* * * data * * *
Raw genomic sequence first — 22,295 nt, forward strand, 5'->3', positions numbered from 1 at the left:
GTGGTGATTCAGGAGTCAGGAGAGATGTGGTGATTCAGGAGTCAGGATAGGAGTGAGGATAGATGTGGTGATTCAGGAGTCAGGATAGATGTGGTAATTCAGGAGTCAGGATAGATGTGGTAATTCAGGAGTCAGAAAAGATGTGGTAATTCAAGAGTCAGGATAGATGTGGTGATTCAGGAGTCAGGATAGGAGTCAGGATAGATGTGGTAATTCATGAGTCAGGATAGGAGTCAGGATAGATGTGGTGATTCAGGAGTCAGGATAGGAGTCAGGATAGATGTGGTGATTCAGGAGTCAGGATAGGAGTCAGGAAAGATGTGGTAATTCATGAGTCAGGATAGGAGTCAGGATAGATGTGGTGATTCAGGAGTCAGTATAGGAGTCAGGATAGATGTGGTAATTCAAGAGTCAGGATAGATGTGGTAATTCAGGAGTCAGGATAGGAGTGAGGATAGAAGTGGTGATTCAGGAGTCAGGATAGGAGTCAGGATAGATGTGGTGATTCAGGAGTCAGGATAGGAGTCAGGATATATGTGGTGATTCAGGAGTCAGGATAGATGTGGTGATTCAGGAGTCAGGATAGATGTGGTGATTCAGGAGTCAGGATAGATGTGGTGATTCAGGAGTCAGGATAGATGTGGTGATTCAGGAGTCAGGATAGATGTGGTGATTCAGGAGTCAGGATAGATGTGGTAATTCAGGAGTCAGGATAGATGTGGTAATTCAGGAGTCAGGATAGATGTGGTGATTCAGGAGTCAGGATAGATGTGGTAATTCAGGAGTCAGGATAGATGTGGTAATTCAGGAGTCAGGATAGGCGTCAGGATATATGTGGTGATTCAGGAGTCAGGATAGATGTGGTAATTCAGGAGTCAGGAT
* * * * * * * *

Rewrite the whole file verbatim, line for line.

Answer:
Raw genomic sequence first — 22,295 nt, forward strand, 5'->3', positions numbered from 1 at the left:
GTGGTGATTCAGGAGTCAGGAGAGATGTGGTGATTCAGGAGTCAGGATAGGAGTGAGGATAGATGTGGTGATTCAGGAGTCAGGATAGATGTGGTAATTCAGGAGTCAGGATAGATGTGGTAATTCAGGAGTCAGAAAAGATGTGGTAATTCAAGAGTCAGGATAGATGTGGTGATTCAGGAGTCAGGATAGGAGTCAGGATAGATGTGGTAATTCATGAGTCAGGATAGGAGTCAGGATAGATGTGGTGATTCAGGAGTCAGGATAGGAGTCAGGATAGATGTGGTGATTCAGGAGTCAGGATAGGAGTCAGGAAAGATGTGGTAATTCATGAGTCAGGATAGGAGTCAGGATAGATGTGGTGATTCAGGAGTCAGTATAGGAGTCAGGATAGATGTGGTAATTCAAGAGTCAGGATAGATGTGGTAATTCAGGAGTCAGGATAGGAGTGAGGATAGAAGTGGTGATTCAGGAGTCAGGATAGGAGTCAGGATAGATGTGGTGATTCAGGAGTCAGGATAGGAGTCAGGATATATGTGGTGATTCAGGAGTCAGGATAGATGTGGTGATTCAGGAGTCAGGATAGATGTGGTGATTCAGGAGTCAGGATAGATGTGGTGATTCAGGAGTCAGGATAGATGTGGTGATTCAGGAGTCAGGATAGATGTGGTGATTCAGGAGTCAGGATAGATGTGGTAATTCAGGAGTCAGGATAGATGTGGTAATTCAGGAGTCAGGATAGATGTGGTGATTCAGGAGTCAGGATAGATGTGGTAATTCAGGAGTCAGGATAGATGTGGTAATTCAGGAGTCAGGATAGGCGTCAGGATATATGTGGTGATTCAGGAGTCAGGATAGATGTGGTAATTCAGGAGTCAGGAT